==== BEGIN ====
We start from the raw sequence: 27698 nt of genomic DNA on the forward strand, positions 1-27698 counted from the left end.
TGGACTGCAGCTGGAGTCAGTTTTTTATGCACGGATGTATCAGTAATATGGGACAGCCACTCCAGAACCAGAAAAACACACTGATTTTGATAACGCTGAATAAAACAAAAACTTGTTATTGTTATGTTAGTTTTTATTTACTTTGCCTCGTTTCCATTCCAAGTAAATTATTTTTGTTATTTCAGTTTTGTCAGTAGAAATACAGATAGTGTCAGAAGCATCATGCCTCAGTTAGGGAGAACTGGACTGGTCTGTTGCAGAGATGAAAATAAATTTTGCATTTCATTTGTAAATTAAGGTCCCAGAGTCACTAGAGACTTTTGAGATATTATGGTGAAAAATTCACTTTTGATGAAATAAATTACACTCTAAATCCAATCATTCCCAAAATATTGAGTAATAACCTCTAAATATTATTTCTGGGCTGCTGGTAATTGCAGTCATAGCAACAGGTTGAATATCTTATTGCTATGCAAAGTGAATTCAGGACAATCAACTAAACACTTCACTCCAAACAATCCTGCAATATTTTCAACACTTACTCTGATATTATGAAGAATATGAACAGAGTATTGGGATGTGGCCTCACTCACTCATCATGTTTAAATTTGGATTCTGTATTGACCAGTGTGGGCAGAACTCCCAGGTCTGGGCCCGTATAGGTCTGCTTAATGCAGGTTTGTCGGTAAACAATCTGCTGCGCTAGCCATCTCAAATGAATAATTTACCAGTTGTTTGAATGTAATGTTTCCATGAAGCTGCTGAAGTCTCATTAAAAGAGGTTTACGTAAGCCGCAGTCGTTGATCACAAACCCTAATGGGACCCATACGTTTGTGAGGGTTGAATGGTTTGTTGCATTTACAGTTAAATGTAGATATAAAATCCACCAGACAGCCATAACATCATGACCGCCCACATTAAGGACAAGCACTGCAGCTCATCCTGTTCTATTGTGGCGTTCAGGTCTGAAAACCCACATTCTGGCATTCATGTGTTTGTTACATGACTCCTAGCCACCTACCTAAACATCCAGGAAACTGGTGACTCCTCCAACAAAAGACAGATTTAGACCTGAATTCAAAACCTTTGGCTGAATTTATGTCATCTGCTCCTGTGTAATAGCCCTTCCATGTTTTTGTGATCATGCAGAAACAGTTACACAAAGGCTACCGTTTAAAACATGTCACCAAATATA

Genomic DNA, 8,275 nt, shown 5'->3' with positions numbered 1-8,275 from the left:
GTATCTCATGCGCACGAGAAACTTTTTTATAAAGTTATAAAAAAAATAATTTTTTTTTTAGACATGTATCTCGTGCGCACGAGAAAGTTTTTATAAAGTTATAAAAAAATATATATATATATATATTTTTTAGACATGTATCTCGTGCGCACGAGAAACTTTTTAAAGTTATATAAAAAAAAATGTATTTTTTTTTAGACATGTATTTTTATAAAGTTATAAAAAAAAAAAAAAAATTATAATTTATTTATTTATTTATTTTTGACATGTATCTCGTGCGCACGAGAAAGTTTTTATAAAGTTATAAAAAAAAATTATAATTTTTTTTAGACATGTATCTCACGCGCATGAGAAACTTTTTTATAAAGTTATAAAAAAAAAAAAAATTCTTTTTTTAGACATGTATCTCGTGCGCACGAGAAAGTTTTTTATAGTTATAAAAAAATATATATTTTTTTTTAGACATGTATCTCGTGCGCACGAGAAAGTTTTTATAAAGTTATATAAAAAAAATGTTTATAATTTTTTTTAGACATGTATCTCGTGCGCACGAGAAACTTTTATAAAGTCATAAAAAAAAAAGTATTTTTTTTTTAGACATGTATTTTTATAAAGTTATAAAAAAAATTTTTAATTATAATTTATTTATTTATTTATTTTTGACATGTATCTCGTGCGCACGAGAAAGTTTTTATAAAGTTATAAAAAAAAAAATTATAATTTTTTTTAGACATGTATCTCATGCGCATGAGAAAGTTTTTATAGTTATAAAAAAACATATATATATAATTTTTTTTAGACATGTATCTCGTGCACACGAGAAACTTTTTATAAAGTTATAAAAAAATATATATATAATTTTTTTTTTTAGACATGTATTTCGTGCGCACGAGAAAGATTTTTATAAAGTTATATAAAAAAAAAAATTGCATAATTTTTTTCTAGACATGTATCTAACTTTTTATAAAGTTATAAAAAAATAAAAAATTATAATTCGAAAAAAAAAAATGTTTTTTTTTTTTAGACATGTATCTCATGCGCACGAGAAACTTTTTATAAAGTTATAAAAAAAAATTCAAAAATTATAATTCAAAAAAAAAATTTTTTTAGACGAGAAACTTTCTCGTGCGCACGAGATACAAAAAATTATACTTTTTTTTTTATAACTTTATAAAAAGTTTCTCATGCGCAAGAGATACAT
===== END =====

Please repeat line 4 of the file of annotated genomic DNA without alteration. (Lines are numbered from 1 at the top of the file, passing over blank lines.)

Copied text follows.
GTATCTCATGCGCACGAGAAACTTTTTTATAAAGTTATAAAAAAAATAATTTTTTTTTTAGACATGTATCTCGTGCGCACGAGAAAGTTTTTATAAAGTTATAAAAAAATATATATATATATATATTTTTTAGACATGTATCTCGTGCGCACGAGAAACTTTTTAAAGTTATATAAAAAAAAATGTATTTTTTTTTAGACATGTATTTTTATAAAGTTATAAAAAAAAAAAAAAAATTATAATTTATTTATTTATTTATTTTTGACATGTATCTCGTGCGCACGAGAAAGTTTTTATAAAGTTATAAAAAAAAATTATAATTTTTTTTAGACATGTATCTCACGCGCATGAGAAACTTTTTTATAAAGTTATAAAAAAAAAAAAAATTCTTTTTTTAGACATGTATCTCGTGCGCACGAGAAAGTTTTTTATAGTTATAAAAAAATATATATTTTTTTTTAGACATGTATCTCGTGCGCACGAGAAAGTTTTTATAAAGTTATATAAAAAAAATGTTTATAATTTTTTTTAGACATGTATCTCGTGCGCACGAGAAACTTTTATAAAGTCATAAAAAAAAAAGTATTTTTTTTTTAGACATGTATTTTTATAAAGTTATAAAAAAAATTTTTAATTATAATTTATTTATTTATTTATTTTTGACATGTATCTCGTGCGCACGAGAAAGTTTTTATAAAGTTATAAAAAAAAAAATTATAATTTTTTTTAGACATGTATCTCATGCGCATGAGAAAGTTTTTATAGTTATAAAAAAACATATATATATAATTTTTTTTAGACATGTATCTCGTGCACACGAGAAACTTTTTATAAAGTTATAAAAAAATATATATATAATTTTTTTTTTTAGACATGTATTTCGTGCGCACGAGAAAGATTTTTATAAAGTTATATAAAAAAAAAAATTGCATAATTTTTTTCTAGACATGTATCTAACTTTTTATAAAGTTATAAAAAAATAAAAAATTATAATTCGAAAAAAAAAAATGTTTTTTTTTTTTAGACATGTATCTCATGCGCACGAGAAACTTTTTATAAAGTTATAAAAAAAAATTCAAAAATTATAATTCAAAAAAAAAATTTTTTTAGACGAGAAACTTTCTCGTGCGCACGAGATACAAAAAATTATACTTTTTTTTTTATAACTTTATAAAAAGTTTCTCATGCGCAAGAGATACAT